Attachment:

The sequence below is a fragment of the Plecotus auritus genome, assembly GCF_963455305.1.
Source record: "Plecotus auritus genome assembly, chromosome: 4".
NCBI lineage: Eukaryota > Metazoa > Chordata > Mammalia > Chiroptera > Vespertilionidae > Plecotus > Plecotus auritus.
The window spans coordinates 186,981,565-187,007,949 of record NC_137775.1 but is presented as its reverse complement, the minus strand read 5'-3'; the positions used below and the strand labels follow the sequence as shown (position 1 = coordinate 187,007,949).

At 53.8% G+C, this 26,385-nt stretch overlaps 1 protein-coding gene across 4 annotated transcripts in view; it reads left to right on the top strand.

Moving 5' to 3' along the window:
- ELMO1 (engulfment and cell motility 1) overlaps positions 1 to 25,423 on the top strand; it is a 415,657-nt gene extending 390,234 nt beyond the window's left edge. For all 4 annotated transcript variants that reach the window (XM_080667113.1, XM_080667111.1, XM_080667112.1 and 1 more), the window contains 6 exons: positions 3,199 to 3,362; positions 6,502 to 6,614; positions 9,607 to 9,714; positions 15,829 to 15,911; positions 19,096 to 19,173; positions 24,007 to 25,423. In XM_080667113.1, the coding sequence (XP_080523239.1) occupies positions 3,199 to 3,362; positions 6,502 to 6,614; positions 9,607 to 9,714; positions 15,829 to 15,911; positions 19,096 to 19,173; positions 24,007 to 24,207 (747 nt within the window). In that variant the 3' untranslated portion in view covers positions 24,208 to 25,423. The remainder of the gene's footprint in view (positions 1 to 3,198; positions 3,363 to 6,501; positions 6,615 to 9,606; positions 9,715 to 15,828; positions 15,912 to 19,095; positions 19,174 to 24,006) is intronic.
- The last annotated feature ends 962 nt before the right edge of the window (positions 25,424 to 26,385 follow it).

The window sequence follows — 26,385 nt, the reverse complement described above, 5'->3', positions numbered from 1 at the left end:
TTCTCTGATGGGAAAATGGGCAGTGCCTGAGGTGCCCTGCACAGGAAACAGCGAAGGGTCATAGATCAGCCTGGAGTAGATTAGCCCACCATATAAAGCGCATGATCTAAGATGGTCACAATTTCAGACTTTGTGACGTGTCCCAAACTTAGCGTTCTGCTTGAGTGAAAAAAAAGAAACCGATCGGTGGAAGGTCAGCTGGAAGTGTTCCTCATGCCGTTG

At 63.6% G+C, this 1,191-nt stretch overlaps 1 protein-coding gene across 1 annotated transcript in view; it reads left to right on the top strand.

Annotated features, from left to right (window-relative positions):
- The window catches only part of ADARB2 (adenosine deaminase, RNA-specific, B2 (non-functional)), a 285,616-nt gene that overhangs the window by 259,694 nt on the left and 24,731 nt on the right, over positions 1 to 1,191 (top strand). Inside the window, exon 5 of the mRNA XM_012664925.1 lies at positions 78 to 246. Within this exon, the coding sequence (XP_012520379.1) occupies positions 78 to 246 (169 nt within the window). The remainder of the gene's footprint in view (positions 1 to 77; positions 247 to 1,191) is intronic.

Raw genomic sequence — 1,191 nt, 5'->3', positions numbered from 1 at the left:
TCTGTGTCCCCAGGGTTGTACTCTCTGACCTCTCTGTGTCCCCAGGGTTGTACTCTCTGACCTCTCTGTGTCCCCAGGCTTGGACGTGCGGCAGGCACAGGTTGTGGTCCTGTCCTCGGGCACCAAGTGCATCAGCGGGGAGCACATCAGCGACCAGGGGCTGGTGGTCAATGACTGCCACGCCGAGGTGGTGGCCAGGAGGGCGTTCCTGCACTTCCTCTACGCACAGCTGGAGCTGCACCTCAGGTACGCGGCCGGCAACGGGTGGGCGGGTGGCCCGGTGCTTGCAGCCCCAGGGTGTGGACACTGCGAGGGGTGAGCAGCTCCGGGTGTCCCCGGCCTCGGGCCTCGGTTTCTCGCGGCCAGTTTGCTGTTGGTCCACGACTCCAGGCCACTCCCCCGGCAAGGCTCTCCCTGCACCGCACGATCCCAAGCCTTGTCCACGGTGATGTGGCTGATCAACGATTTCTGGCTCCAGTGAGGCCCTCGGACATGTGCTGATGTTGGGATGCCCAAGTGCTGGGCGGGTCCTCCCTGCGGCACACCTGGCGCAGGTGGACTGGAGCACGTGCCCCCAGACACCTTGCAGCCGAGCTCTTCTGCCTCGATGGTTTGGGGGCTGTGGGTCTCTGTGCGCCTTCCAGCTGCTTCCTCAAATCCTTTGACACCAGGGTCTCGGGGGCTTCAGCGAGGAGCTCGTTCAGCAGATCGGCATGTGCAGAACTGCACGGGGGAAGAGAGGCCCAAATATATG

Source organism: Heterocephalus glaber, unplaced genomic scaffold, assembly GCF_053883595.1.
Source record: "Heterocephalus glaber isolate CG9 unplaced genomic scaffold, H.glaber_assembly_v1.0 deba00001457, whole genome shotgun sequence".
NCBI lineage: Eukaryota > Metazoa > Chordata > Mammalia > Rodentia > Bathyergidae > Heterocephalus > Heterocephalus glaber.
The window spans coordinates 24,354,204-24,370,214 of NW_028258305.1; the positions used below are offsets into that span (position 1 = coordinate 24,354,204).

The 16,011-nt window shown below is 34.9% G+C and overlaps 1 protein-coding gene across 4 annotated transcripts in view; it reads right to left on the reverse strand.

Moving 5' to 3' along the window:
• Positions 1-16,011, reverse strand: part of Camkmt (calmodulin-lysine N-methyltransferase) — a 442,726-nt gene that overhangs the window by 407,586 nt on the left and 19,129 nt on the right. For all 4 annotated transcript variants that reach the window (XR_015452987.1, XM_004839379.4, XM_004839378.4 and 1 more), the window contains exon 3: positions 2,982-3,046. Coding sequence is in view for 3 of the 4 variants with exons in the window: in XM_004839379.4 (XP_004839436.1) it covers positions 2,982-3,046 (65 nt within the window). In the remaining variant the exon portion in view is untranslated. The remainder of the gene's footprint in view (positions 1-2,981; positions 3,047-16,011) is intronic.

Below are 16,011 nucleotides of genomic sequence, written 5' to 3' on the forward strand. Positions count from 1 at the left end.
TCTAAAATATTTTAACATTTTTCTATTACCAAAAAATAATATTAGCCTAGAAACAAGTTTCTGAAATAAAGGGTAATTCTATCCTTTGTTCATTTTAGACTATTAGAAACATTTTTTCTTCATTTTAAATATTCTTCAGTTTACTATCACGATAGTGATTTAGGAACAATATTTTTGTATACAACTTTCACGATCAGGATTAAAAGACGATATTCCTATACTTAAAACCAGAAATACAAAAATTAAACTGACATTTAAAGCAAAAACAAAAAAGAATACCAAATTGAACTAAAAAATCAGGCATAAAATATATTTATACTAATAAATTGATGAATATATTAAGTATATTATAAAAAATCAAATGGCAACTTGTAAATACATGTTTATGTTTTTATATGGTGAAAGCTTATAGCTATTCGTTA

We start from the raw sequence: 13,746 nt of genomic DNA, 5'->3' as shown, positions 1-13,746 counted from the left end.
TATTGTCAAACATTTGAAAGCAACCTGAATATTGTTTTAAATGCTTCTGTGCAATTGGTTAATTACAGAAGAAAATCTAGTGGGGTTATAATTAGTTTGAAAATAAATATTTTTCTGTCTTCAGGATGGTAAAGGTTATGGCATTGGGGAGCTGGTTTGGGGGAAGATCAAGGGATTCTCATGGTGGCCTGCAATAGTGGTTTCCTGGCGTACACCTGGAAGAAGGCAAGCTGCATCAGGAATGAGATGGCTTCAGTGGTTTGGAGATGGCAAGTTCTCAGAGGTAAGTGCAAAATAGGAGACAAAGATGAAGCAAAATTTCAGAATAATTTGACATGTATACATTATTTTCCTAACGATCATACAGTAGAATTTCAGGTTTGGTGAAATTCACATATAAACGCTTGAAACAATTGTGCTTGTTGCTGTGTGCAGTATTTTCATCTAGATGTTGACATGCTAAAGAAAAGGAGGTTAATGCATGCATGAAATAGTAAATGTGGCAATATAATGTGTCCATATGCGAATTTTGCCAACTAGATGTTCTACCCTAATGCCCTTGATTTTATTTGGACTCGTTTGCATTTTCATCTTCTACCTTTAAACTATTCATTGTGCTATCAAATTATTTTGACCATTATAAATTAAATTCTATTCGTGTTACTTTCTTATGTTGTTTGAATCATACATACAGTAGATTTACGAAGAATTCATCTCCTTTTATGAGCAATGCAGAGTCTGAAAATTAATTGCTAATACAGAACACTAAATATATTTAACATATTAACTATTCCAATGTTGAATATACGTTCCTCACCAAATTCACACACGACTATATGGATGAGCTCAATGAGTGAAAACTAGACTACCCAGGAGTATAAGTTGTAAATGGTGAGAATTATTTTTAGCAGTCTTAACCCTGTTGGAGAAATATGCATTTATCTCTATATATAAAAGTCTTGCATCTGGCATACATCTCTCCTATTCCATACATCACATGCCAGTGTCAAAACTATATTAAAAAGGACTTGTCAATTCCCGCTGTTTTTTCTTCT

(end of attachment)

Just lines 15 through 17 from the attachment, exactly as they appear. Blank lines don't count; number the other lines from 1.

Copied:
TCTGTGTCCCCAGGGTTGTACTCTCTGACCTCTCTGTGTCCCCAGGGTTGTACTCTCTGACCTCTCTGTGTCCCCAGGCTTGGACGTGCGGCAGGCACAGGTTGTGGTCCTGTCCTCGGGCACCAAGTGCATCAGCGGGGAGCACATCAGCGACCAGGGGCTGGTGGTCAATGACTGCCACGCCGAGGTGGTGGCCAGGAGGGCGTTCCTGCACTTCCTCTACGCACAGCTGGAGCTGCACCTCAGGTACGCGGCCGGCAACGGGTGGGCGGGTGGCCCGGTGCTTGCAGCCCCAGGGTGTGGACACTGCGAGGGGTGAGCAGCTCCGGGTGTCCCCGGCCTCGGGCCTCGGTTTCTCGCGGCCAGTTTGCTGTTGGTCCACGACTCCAGGCCACTCCCCCGGCAAGGCTCTCCCTGCACCGCACGATCCCAAGCCTTGTCCACGGTGATGTGGCTGATCAACGATTTCTGGCTCCAGTGAGGCCCTCGGACATGTGCTGATGTTGGGATGCCCAAGTGCTGGGCGGGTCCTCCCTGCGGCACACCTGGCGCAGGTGGACTGGAGCACGTGCCCCCAGACACCTTGCAGCCGAGCTCTTCTGCCTCGATGGTTTGGGGGCTGTGGGTCTCTGTGCGCCTTCCAGCTGCTTCCTCAAATCCTTTGACACCAGGGTCTCGGGGGCTTCAGCGAGGAGCTCGTTCAGCAGATCGGCATGTGCAGAACTGCACGGGGGAAGAGAGGCCCAAATATATG

Source organism: Heterocephalus glaber, unplaced genomic scaffold, assembly GCF_053883595.1.
Source record: "Heterocephalus glaber isolate CG9 unplaced genomic scaffold, H.glaber_assembly_v1.0 deba00001457, whole genome shotgun sequence".